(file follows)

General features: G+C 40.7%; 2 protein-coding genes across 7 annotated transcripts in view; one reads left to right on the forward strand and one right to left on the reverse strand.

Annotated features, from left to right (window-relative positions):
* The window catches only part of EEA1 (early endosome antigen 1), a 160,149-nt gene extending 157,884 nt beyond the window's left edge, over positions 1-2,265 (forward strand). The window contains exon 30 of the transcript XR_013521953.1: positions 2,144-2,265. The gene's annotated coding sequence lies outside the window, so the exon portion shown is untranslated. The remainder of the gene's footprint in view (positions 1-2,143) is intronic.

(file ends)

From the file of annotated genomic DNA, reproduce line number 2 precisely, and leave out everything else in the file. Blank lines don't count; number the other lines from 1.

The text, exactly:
Annotated features, from left to right (window-relative positions):